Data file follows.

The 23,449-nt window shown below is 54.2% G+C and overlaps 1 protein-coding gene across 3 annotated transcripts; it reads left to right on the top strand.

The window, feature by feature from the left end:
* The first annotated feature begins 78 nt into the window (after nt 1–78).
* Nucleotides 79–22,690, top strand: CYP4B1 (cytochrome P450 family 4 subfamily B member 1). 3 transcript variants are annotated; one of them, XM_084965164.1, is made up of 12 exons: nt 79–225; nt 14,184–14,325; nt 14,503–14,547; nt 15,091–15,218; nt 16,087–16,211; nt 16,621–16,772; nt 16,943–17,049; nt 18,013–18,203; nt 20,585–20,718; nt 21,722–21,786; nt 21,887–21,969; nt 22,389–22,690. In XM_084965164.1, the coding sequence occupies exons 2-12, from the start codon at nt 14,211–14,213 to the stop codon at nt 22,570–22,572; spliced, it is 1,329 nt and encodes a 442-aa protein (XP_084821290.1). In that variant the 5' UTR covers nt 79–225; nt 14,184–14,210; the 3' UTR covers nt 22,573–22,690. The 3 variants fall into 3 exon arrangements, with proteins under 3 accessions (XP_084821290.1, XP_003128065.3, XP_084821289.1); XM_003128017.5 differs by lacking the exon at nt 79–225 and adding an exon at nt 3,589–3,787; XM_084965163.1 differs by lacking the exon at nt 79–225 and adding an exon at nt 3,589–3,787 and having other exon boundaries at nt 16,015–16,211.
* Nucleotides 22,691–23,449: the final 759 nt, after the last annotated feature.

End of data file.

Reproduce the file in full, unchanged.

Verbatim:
The 23,449-nt window shown below is 54.2% G+C and overlaps 1 protein-coding gene across 3 annotated transcripts; it reads left to right on the top strand.

The window, feature by feature from the left end:
* The first annotated feature begins 78 nt into the window (after nt 1–78).
* Nucleotides 79–22,690, top strand: CYP4B1 (cytochrome P450 family 4 subfamily B member 1). 3 transcript variants are annotated; one of them, XM_084965164.1, is made up of 12 exons: nt 79–225; nt 14,184–14,325; nt 14,503–14,547; nt 15,091–15,218; nt 16,087–16,211; nt 16,621–16,772; nt 16,943–17,049; nt 18,013–18,203; nt 20,585–20,718; nt 21,722–21,786; nt 21,887–21,969; nt 22,389–22,690. In XM_084965164.1, the coding sequence occupies exons 2-12, from the start codon at nt 14,211–14,213 to the stop codon at nt 22,570–22,572; spliced, it is 1,329 nt and encodes a 442-aa protein (XP_084821290.1). In that variant the 5' UTR covers nt 79–225; nt 14,184–14,210; the 3' UTR covers nt 22,573–22,690. The 3 variants fall into 3 exon arrangements, with proteins under 3 accessions (XP_084821290.1, XP_003128065.3, XP_084821289.1); XM_003128017.5 differs by lacking the exon at nt 79–225 and adding an exon at nt 3,589–3,787; XM_084965163.1 differs by lacking the exon at nt 79–225 and adding an exon at nt 3,589–3,787 and having other exon boundaries at nt 16,015–16,211.
* Nucleotides 22,691–23,449: the final 759 nt, after the last annotated feature.